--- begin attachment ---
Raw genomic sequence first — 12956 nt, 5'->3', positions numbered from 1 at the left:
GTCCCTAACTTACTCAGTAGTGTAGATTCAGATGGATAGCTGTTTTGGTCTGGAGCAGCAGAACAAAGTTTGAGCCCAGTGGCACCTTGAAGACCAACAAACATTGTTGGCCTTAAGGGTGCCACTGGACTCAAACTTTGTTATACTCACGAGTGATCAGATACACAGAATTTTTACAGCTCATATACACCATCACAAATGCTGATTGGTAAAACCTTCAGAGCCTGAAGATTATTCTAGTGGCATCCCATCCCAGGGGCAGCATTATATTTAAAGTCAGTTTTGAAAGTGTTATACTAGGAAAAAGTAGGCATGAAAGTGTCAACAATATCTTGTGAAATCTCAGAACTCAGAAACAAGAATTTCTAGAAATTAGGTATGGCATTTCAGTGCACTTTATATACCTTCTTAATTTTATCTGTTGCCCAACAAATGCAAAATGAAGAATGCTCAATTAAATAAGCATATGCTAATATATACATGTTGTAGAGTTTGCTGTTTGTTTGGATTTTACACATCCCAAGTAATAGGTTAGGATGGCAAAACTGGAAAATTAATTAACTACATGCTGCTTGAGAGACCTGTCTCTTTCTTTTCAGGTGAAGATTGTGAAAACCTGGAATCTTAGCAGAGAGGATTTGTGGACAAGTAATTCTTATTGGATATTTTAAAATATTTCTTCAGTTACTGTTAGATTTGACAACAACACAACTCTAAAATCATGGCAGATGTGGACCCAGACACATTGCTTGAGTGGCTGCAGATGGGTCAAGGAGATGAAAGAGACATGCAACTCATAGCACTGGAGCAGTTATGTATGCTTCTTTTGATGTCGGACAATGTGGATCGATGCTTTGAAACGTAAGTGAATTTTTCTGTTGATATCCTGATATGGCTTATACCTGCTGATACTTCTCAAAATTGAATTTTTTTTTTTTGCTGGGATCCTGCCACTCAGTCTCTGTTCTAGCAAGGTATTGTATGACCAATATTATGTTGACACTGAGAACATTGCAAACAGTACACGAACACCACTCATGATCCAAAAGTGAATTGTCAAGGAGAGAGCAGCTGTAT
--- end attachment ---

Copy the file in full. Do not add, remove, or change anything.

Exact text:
Raw genomic sequence first — 12956 nt, 5'->3', positions numbered from 1 at the left:
GTCCCTAACTTACTCAGTAGTGTAGATTCAGATGGATAGCTGTTTTGGTCTGGAGCAGCAGAACAAAGTTTGAGCCCAGTGGCACCTTGAAGACCAACAAACATTGTTGGCCTTAAGGGTGCCACTGGACTCAAACTTTGTTATACTCACGAGTGATCAGATACACAGAATTTTTACAGCTCATATACACCATCACAAATGCTGATTGGTAAAACCTTCAGAGCCTGAAGATTATTCTAGTGGCATCCCATCCCAGGGGCAGCATTATATTTAAAGTCAGTTTTGAAAGTGTTATACTAGGAAAAAGTAGGCATGAAAGTGTCAACAATATCTTGTGAAATCTCAGAACTCAGAAACAAGAATTTCTAGAAATTAGGTATGGCATTTCAGTGCACTTTATATACCTTCTTAATTTTATCTGTTGCCCAACAAATGCAAAATGAAGAATGCTCAATTAAATAAGCATATGCTAATATATACATGTTGTAGAGTTTGCTGTTTGTTTGGATTTTACACATCCCAAGTAATAGGTTAGGATGGCAAAACTGGAAAATTAATTAACTACATGCTGCTTGAGAGACCTGTCTCTTTCTTTTCAGGTGAAGATTGTGAAAACCTGGAATCTTAGCAGAGAGGATTTGTGGACAAGTAATTCTTATTGGATATTTTAAAATATTTCTTCAGTTACTGTTAGATTTGACAACAACACAACTCTAAAATCATGGCAGATGTGGACCCAGACACATTGCTTGAGTGGCTGCAGATGGGTCAAGGAGATGAAAGAGACATGCAACTCATAGCACTGGAGCAGTTATGTATGCTTCTTTTGATGTCGGACAATGTGGATCGATGCTTTGAAACGTAAGTGAATTTTTCTGTTGATATCCTGATATGGCTTATACCTGCTGATACTTCTCAAAATTGAATTTTTTTTTTTTGCTGGGATCCTGCCACTCAGTCTCTGTTCTAGCAAGGTATTGTATGACCAATATTATGTTGACACTGAGAACATTGCAAACAGTACACGAACACCACTCATGATCCAAAAGTGAATTGTCAAGGAGAGAGCAGCTGTAT